• If primarily relying on an all-electric mode and sourcing from a low-emissions electricity source, the PHEV’s emissions will be lower

    • Able to benefit from tax incentives, possibly qualifying for up to several thousand dollars in tax credits

    • While not common, some non-electric vehicles can be converted into PHEVs in aftermarket

    • Can operate at the same performance and emissions level as a hybrid vehicle if never charged

  • Cons: 

    • Often may be more expensive than hybrid and non-electric cars, though this may be made up for with tax credits and fuel savings

Electric:

  • Pros:

    • New models, better charging equipment, higher energy batteries, and infrastructure are continuously improving to make the world more convenient and efficient for fully electric vehicles

    • Efficient for city travel – more stops equals higher frequency use of regenerative braking

    • High-value federal and state tax incentives to offset the cost of an all-electric vehicle, saving you thousands of dollars during the buying process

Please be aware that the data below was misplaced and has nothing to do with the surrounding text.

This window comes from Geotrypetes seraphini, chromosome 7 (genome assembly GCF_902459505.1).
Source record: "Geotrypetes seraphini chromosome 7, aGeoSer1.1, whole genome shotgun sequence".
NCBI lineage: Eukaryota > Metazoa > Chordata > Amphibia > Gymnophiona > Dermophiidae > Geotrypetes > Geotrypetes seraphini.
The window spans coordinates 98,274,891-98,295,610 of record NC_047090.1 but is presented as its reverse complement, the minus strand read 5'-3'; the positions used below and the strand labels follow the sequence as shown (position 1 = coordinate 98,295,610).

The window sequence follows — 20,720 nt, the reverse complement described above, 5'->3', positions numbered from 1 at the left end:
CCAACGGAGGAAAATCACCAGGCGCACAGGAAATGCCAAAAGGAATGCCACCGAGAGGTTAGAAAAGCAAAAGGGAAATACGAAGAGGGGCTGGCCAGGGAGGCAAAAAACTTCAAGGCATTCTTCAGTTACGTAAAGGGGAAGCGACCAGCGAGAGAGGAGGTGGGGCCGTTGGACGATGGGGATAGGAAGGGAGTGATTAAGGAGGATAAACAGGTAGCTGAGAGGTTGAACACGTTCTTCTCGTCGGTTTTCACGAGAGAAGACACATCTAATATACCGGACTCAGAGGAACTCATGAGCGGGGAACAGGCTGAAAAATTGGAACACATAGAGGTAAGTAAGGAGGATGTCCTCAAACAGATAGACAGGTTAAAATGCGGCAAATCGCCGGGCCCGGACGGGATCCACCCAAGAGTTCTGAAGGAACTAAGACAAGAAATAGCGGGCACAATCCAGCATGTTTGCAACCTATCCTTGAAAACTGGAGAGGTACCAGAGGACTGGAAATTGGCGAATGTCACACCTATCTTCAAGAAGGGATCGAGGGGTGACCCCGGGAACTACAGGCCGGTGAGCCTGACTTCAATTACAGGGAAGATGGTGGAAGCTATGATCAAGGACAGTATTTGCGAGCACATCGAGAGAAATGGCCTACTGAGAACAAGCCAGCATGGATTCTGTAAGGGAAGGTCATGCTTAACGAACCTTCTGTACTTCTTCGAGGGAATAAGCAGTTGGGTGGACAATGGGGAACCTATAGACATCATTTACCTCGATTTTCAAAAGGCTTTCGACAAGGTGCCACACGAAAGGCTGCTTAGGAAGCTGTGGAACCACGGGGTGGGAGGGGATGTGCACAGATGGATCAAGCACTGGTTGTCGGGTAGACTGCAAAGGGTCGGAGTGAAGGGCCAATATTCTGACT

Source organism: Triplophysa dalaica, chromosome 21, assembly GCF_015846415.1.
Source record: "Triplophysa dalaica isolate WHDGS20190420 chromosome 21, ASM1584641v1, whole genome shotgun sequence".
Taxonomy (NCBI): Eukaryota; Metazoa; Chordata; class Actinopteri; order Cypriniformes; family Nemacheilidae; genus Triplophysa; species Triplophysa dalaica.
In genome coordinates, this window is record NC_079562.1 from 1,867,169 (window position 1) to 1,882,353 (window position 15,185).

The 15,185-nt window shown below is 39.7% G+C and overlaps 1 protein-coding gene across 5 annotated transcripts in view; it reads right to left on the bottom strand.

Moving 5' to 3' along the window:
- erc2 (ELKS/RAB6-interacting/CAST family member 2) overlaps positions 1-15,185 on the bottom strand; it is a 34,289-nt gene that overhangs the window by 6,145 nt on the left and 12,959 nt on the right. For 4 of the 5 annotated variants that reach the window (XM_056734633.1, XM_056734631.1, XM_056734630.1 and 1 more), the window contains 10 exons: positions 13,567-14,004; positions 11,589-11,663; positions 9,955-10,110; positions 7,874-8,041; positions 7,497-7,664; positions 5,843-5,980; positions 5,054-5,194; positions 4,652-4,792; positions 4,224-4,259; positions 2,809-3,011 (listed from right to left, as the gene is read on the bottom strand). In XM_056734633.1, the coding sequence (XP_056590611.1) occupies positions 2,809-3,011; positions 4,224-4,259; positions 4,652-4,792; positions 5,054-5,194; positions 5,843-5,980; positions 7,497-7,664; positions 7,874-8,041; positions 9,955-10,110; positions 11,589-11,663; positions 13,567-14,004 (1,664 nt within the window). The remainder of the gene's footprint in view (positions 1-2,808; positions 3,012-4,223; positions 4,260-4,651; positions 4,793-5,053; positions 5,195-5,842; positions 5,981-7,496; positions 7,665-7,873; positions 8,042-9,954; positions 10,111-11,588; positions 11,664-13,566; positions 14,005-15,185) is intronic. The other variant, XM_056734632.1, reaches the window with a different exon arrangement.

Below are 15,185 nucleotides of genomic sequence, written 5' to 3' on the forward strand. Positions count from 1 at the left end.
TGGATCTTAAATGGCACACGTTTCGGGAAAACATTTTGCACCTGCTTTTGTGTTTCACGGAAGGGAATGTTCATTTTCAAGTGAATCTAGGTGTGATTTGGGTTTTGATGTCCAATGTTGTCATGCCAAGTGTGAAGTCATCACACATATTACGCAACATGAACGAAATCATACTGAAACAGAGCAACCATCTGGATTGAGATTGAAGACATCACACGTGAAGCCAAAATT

• Zero local emissions

  • Cons: 

    • Have a shorter driving range than non-electric vehicles and hybrids

    • May be less efficient on extremely hot or cold days; the range is reduced by running A/C and heater to warm and cool the cabin

    • Not very efficient on highways – drag results in more energy usage at higher speeds

    • Acceleration, hauling, and driving up steep inclines can require more power, reducing the available range 

    • Often more expensive than other options, though this may balance out from not being required to buy gas or through government incentives

Are Hybrid Cars More Expensive Than Electric Cars?

Given that there are currently more varied choices and selections available for hybrid vs. electric cars, they are significantly more affordable than electric cars in many cases due to abundance and time on the market. However, there are several factors that play into the range and whether a hybrid car would be a more affordable option than an electric car, as determined by your personal circumstances: